Circuit 300 includes a first input section 310 for handling input signal 302 and a second input section 312 for handling input signal 304. In a corresponding manner, circuit 300 includes a first output section 314 for handling output signal 306 and a second output section 316 for handling output signal 308. A shared active circuit component, e.g., an operational amplifier 318, is configured to support both channels by suitably processing samples associated with input signals 302 and 304. In the exemplary embodiment described herein, operational amplifier 318 is operatively coupled to first input section 310, first output section 314, second input section 312, and second output section 316. In a practical implementation, operational amplifier 318 may be a differential amplifier (for the sake of clarity and brevity, the circuitry associated with the negative input and output terminals is not shown). Although the negative input and output circuitry is typically identical to the positive input and output circuitry, circuit 300 may be configured in an “asymmetric” manner.

A plurality of switches may be controlled by a multiphase clock which is in turn related to the primary sampling clock. FIG. 3 depicts an example circuit that utilizes a two-phase clock in connection with the processing of two input signals for two channels. In FIG. 3, the switches having solid ends are closed during the first phase of the two-phase clock and open during the second phase of the two-phase clock. Conversely, the switches having circled ends are closed during the second phase of the two-phase clock and open during the first phase of the two-phase clock. The switches are preferably timed for substantially concurrent opening and closing of switches having different phases. However, a particular design may implement certain delays or overlaps in the timing of one or more switches. The switches enable portions of circuit 300, e.g., the input sections, the output sections, and/or the shared active component section, to be configured and reconfigured as necessary to perform the multiple channel signal processing described herein. Accordingly, for any given sampling period, circuit 300 alternatively samples first input 302 and second input 304. The associated signal processing also follows the alternating technique on a sample by sample basis. As discussed above, circuit 300 may be modified to support additional channels.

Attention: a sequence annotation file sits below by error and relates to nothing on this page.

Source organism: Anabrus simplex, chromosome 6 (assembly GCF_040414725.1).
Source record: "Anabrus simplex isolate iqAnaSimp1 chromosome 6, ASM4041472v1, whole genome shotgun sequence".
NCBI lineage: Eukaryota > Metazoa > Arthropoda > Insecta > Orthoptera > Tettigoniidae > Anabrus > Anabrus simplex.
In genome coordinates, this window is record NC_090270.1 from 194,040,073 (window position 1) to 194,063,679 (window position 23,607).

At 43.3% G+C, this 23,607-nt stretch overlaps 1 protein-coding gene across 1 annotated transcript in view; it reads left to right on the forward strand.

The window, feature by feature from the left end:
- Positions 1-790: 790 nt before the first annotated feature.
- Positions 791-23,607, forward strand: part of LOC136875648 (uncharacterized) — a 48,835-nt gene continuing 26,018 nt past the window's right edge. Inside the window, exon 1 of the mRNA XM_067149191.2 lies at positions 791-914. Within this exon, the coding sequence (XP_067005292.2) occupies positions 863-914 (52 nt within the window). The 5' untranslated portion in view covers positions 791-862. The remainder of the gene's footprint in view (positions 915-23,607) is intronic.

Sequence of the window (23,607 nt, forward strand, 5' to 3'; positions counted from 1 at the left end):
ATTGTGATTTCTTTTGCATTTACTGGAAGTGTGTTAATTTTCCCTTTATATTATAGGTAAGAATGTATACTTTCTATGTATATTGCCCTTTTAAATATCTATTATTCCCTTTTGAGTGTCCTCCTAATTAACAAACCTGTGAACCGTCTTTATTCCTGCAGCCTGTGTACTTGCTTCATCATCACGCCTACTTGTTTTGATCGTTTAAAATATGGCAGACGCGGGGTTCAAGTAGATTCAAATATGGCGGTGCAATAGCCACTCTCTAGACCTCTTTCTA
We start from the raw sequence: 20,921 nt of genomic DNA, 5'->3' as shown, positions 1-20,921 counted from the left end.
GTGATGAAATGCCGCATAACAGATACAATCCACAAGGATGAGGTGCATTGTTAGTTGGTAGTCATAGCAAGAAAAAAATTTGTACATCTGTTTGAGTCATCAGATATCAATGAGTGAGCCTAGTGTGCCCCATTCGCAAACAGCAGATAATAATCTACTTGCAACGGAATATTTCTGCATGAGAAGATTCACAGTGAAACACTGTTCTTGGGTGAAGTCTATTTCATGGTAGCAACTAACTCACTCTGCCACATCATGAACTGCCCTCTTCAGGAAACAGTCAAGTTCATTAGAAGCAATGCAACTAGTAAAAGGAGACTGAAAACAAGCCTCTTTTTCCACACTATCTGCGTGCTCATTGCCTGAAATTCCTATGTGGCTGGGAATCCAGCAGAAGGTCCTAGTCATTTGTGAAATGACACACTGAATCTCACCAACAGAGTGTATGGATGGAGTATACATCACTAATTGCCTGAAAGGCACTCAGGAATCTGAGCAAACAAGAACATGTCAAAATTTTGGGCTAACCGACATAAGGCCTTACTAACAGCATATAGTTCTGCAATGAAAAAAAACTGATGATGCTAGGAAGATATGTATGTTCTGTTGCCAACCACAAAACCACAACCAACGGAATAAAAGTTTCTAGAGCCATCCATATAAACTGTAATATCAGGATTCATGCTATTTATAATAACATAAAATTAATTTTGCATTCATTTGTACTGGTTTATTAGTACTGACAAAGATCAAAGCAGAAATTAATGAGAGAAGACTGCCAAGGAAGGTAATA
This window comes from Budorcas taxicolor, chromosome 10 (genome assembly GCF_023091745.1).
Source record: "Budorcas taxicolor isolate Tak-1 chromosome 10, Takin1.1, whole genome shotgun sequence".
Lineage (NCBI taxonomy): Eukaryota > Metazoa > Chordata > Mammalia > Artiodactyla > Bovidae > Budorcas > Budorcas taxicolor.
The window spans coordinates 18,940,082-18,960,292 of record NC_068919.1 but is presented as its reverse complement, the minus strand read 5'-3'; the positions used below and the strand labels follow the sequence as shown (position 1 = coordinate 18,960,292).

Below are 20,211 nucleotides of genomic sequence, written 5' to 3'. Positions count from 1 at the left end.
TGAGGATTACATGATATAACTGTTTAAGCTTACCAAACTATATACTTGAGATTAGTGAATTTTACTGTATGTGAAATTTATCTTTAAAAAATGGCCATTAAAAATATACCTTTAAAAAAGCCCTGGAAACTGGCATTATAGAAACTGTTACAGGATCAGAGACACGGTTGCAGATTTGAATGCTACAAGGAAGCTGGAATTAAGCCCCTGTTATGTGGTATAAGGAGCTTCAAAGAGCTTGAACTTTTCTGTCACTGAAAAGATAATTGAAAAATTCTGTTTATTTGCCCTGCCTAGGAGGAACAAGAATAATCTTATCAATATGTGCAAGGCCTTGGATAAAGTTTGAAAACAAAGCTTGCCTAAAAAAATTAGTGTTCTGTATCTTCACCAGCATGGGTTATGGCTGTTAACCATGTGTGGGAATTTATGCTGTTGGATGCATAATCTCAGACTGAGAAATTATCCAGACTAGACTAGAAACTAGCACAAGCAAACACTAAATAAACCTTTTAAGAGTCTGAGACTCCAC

For the sake of brevity, circuit 300 is described herein in the context of a single channel. However, the description applies in an analogous manner to both channels of circuit 300. First input section 310 includes a switch 320 having an input side that receives input signal 302. A switch 322 is coupled between an output side of switch 320 and a circuit ground. A capacitor 324 is coupled between the output side of switch 320 and an input side of a switch 326. A switch 328 is coupled between the input side of switch 326 and a circuit ground. The output side of switch 326 is operatively associated with an input of operational amplifier 318. In the embodiment illustrated in FIG. 3, the output of switch 326 is directly coupled to the input of operational amplifier 318. However, in an alternate embodiment, the output of switch 326 may be indirectly coupled to the input of operational amplifier 318 via any number of additional switches, passive electronic components, or active electronic components.

In the embodiment shown in FIG. 3, the output node associated with switch 326 is also coupled to the input side of a switch 330 and to the input side of a switch 332. The output side of switch 330 is coupled to a capacitor 334, while the output side of switch 332 is coupled to a capacitor 336. In an alternate embodiment, switch 330, switch 332, capacitor 334, and capacitor 336 may be differently arranged. The output sides of capacitors 334 and 336 are coupled to an output of operational amplifier 318. Switch 330 and capacitor 334 are utilized in conjunction with the first channel, while switch 332 and capacitor 336 are utilized in conjunction with the second channel.

In FIG. 3, output section 314 is but one possible configuration for a circuit 300. Indeed, the concepts of the present invention may be utilized in a number of different circuits having various input and output configurations. For example, the multiple channel outputs may be directly taken from operational amplifier 318 and the different channel signals may be distinguished by a suitable clock synchronization technique associated with the two-phase clock signal. Alternatively, where circuit 300 is implemented in a larger overall circuit, the “output” signals 306 and 308 may serve as inputs to one or more additional circuit sections.